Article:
Dogs can develop eye redness for a number of reasons, including allergies, an eye infection, or conjunctivitis. However, an eye that has a bulging red mass is usually something different -- a condition known as cherry eye, or prolapse nictitans gland. Some cat breeds and a number of dog breeds are predisposed to this condition, and among them, Bulldogs are often affected. Read on to learn about the causes, symptoms, and treatments for cherry eye in Bulldogs.
Causes of Cherry Eye in Bulldogs
Have you ever noticed that your Bulldog’s eyes sometimes appear to be rolling back when they sleep? This is because dogs have a third eyelid -- also known as the nictitating membrane -- that is located in the corner of the lower eyelid. When the upper and lower eyelids open during sleep and the third eyelid closes, this creates the appearance of a “rolling” or all white eye.
The third eyelid contains a tear gland, and in healthy dogs, the gland shouldn’t be visible. In some dogs, however, the gland will bulge or pop out. When this happens, it is exposed to the air and loses moisture, which can cause irritation and a red, thickened appearance. This is what is referred to as cherry eye.
The cause of cherry eye is not completely known, but it is thought to be genetic and perhaps the result of weakened eyelid tissue. While the condition shows up often in Bulldogs, it is also common in Beagles, Boston Terriers, Cocker Spaniels, Bloodhounds, Bull Terriers, Saint Bernards, and Chinese Shar-Peis.
Symptoms of Cherry Eye in Bulldogs
Cherry eye can be seen as a bulging red lump protruding from the lower inner corner of your dog’s eye (or eyes). While the prolapsed gland may appear to look irritated, you may notice that your dog doesn’t seem to be bothered. This is because cherry eye is not painful. However, it can cause issues down the road if left untreated. The bulging gland prevents lubrication of the eye, which can lead to problems like an eye infection or dry eye, also known as keratoconjunctivitis sicca (KCS).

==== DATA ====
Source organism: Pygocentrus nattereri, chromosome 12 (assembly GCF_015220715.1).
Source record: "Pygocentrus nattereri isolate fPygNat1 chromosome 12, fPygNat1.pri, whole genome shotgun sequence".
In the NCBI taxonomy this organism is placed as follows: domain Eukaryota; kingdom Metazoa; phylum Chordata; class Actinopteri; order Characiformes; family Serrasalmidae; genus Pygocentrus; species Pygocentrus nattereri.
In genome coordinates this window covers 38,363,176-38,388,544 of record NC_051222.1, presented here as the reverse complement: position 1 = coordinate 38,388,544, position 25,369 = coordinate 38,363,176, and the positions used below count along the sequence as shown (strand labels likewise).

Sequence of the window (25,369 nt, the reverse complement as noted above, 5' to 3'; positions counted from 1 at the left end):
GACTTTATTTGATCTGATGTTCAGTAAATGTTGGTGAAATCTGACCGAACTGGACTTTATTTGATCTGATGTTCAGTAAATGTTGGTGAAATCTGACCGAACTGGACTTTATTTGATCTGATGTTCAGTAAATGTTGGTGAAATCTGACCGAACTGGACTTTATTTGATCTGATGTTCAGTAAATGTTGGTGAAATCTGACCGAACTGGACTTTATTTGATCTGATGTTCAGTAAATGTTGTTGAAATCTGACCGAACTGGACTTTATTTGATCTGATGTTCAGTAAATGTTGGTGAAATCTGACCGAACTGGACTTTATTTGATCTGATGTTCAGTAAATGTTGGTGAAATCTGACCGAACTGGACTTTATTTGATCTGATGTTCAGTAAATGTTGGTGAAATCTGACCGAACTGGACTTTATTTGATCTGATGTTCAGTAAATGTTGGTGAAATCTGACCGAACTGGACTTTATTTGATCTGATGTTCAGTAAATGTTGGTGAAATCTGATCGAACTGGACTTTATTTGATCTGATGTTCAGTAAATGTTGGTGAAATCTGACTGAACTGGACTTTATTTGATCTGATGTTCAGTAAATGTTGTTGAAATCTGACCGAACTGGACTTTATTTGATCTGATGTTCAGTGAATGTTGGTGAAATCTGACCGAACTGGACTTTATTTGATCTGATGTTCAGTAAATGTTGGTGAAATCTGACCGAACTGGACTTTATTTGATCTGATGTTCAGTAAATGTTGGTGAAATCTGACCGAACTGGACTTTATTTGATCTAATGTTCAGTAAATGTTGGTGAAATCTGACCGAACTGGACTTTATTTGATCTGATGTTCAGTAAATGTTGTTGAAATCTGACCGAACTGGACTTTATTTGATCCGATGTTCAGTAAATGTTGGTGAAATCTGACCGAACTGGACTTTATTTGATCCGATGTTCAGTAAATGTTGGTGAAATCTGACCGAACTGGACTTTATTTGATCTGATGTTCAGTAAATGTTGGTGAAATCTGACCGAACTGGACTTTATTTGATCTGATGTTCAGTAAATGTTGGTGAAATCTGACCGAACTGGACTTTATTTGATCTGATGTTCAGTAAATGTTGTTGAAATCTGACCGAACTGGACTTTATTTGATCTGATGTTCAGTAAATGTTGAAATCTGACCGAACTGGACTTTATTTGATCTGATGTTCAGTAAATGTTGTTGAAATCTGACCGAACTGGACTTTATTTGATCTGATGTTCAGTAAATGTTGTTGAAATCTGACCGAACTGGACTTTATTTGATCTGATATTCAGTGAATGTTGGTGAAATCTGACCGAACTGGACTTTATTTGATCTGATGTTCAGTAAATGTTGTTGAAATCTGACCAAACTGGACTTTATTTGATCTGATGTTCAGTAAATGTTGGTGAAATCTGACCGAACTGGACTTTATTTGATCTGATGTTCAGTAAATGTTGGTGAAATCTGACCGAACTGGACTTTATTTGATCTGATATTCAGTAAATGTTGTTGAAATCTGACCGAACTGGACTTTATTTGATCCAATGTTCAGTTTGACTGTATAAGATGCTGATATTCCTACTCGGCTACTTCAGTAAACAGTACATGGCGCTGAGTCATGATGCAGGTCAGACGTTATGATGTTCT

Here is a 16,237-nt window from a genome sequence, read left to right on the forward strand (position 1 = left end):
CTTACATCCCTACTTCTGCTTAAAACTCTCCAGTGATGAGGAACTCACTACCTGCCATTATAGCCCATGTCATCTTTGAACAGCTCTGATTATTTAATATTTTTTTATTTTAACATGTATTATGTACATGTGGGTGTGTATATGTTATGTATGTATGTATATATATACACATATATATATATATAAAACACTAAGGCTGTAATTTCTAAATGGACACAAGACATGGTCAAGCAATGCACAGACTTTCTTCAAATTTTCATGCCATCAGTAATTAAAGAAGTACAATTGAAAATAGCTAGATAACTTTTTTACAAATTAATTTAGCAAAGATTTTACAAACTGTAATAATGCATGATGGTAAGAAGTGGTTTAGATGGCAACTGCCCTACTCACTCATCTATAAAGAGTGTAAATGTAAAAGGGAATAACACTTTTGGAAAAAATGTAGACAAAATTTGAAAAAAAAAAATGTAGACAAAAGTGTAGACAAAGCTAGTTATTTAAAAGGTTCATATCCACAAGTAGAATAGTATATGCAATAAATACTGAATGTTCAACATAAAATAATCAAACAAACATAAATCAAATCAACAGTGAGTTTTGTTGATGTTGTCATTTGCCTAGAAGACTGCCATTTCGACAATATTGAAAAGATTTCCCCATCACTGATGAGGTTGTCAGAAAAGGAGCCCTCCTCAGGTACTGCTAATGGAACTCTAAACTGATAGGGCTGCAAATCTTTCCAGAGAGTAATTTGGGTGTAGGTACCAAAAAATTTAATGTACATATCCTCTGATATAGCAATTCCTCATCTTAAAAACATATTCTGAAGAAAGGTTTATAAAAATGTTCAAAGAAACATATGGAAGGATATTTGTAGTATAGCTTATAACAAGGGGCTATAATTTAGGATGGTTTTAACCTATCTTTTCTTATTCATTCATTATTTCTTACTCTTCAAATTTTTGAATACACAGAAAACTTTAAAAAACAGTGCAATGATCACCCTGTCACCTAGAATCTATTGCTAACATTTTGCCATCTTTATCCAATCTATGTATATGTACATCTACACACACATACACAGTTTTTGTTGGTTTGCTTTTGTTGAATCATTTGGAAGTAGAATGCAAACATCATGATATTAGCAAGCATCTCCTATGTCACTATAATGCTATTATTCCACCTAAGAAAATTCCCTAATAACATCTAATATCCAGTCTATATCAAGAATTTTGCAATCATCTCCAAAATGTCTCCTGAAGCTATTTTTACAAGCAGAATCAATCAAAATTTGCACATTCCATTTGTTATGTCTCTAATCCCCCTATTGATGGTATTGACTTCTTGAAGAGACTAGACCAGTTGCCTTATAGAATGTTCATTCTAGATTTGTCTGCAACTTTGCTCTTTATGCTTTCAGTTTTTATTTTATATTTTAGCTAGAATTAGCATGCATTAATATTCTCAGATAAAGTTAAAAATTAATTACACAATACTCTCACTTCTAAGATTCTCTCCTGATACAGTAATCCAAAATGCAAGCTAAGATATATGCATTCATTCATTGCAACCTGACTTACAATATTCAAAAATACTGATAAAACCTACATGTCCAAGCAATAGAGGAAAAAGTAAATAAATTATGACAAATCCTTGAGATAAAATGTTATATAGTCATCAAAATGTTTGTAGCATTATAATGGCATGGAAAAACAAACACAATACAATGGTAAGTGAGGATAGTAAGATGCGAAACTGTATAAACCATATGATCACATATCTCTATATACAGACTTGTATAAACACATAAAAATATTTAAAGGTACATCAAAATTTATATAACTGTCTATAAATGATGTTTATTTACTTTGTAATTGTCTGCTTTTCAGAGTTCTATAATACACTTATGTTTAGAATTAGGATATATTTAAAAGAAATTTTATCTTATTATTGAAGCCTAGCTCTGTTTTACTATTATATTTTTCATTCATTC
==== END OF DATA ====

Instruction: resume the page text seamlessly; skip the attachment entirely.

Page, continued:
Treatment for Cherry Eye in Bulldogs
Surgery is almost always necessary to correct cherry eye, and there are typically two surgical options: remove the affected gland, or put it back in its natural position under the lower eyelid.
The problem with removing the gland is that it is incredibly important for tear production, and without it, dry eye can easily develop. Dry eye is a permanent condition that can lead to blindness and usually requires lifelong medication.
Saving the gland also has its risks -- for example, the cherry eye could come back, or the suturing used for the procedure could come loose and cause irritation. If this happens, it can sometimes be treated with medication, or a second surgery to remove the loosened suture may be necessary.
Most veterinarians now agree that the second option -- preserving the gland -- is the right way to go, as it is so essential for tear production, especially as the dog ages and tear production decreases.
If the condition is caught early enough, some veterinarians may also suggest a holistic approach of eye drops and supplements to try to control the inflammation so that the gland’s natural position might be reestablished.
If your Bulldog is showing signs of cherry eye, contact your veterinarian immediately. While the condition itself does not cause your dog pain, it can lead to serious problems if left untreated. Your veterinarian will decide which treatment option is best for your dog.
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Finding The Cause Of Chronic Dry Eye In Your Dog